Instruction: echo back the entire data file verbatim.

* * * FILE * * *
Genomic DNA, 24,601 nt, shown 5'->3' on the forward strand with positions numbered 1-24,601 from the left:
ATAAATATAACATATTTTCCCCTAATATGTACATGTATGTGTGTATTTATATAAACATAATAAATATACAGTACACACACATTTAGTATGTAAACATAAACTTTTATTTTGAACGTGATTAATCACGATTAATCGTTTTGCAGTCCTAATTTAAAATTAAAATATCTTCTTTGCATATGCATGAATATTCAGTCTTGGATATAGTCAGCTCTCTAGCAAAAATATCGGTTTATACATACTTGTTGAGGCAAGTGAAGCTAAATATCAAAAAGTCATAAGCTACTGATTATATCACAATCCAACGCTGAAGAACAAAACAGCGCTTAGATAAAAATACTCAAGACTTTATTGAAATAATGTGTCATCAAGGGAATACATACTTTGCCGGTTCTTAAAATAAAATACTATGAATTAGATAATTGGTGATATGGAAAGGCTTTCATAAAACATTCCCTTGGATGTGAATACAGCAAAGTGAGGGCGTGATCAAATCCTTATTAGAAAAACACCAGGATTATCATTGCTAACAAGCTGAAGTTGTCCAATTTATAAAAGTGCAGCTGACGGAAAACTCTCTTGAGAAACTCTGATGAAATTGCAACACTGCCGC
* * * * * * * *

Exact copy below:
Genomic DNA, 24,601 nt, shown 5'->3' on the forward strand with positions numbered 1-24,601 from the left:
ATAAATATAACATATTTTCCCCTAATATGTACATGTATGTGTGTATTTATATAAACATAATAAATATACAGTACACACACATTTAGTATGTAAACATAAACTTTTATTTTGAACGTGATTAATCACGATTAATCGTTTTGCAGTCCTAATTTAAAATTAAAATATCTTCTTTGCATATGCATGAATATTCAGTCTTGGATATAGTCAGCTCTCTAGCAAAAATATCGGTTTATACATACTTGTTGAGGCAAGTGAAGCTAAATATCAAAAAGTCATAAGCTACTGATTATATCACAATCCAACGCTGAAGAACAAAACAGCGCTTAGATAAAAATACTCAAGACTTTATTGAAATAATGTGTCATCAAGGGAATACATACTTTGCCGGTTCTTAAAATAAAATACTATGAATTAGATAATTGGTGATATGGAAAGGCTTTCATAAAACATTCCCTTGGATGTGAATACAGCAAAGTGAGGGCGTGATCAAATCCTTATTAGAAAAACACCAGGATTATCATTGCTAACAAGCTGAAGTTGTCCAATTTATAAAAGTGCAGCTGACGGAAAACTCTCTTGAGAAACTCTGATGAAATTGCAACACTGCCGC